Iowa State Capitol Restoration
The Iowa State Capitol was built from 1871 to 1886 in a modified renaissance style, and is crowned by a gold-leaf dome 80 feet in diameter, 275 feet high. Restoration of the Capitol began in 1984 and was ongoing for nearly two decades, with Bybee Stone Company performing all phases of the work of fabricating replacement components for the deteriorating sandstone trim. According to Will Bybee, President of Bybee Stone Company, it was the company's largest restoration project, and had a record amount of ornamental carving work.
The project was done in phases large and small, depending on appropriations made by the Iowa State Legislature, and bid out individually. One phase caused great excitement locally: Bybee Stone Company’s Job 111, which included the replacement—in limestone—of the massive west portico’s pediment, carved in high relief. The original sandstone was severely eroded and had to be shipped in pieces to Bybee for replication.
According to Pat Riley, Bybee Stone Company’s Drafting Supervisor, drafting personnel made a trip to the job site at the beginning of each phase to determine sizes and generate profiles for all stone elements in the phase. In many cases, the new stones had to fit into an existing course and match the profile exactly. Riley noted the assistance of Carl Crees, of Forrest and Associates, and Curt Small, with Newmann Brothers Construction, throughout the duration of the project.
Explore the Iowa State Capitol with Google Street View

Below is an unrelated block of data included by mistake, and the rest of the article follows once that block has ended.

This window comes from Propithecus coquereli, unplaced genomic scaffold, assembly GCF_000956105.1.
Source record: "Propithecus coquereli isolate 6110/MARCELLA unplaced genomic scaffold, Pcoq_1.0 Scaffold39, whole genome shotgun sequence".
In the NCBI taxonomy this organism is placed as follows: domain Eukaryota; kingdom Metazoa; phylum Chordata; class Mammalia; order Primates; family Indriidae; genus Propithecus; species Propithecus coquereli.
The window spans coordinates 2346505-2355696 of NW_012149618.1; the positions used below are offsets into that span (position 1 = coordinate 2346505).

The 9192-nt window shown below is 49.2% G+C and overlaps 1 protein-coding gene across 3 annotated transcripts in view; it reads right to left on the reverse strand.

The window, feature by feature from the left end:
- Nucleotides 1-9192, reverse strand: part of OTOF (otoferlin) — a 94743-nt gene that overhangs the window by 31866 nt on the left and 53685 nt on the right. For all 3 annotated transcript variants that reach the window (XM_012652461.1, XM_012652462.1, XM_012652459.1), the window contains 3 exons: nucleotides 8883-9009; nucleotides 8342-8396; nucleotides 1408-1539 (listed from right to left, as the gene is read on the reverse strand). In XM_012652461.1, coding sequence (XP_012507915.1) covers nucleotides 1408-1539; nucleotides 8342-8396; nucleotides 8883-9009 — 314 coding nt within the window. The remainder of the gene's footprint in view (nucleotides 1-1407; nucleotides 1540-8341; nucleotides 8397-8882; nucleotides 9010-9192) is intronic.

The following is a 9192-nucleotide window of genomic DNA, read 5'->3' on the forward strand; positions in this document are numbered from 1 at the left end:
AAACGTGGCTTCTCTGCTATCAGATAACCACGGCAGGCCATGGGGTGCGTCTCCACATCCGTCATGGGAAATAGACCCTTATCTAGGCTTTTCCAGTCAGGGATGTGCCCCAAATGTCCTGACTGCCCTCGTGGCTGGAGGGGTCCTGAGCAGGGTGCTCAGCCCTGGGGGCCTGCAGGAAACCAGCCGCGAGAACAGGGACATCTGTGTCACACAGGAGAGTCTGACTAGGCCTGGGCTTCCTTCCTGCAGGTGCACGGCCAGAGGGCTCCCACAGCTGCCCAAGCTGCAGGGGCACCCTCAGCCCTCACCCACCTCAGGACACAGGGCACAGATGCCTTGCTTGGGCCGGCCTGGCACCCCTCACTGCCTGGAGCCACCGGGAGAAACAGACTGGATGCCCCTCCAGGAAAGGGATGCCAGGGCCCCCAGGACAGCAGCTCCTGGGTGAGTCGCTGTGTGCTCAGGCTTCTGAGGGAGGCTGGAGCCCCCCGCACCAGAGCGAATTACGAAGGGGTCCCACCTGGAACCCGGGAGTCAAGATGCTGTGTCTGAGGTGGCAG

View Larger Map
Iowa State Capitol Gallery
Carl Crees was part of the effort to remove the original carved sandstone pedimental statuary above the west entrance, and talked about his experiences in an interview in 2001, including his own trip to Bybee Stone Company to watch the carving of the replacement figures: Commerce, Justice, Liberty, Knowledge, and Agriculture. His interview is archived online with Iowa Public Television’s “This Old Statehouse”.
The part of the project Crees referred to was completed in 1991, and consisted of 21 pieces forming the pedimental statuary—15 feet in height by 42 feet in length—which had originally been fabricated in sandstone by S. Cottin in 1879. The rough limestone blocks needed to duplicate the pediment had a combined weight of 148,000 pounds. The Head Carver for Job 111 in 1991 was Jeff Leisz, now Bybee Stone Mill Superintendent. At the time, master carver Leisz reported to the local Herald Times newspaper that “Nothing like this has been done in a long, long time. We all cherish the opportunity to do work like this, preserving history.”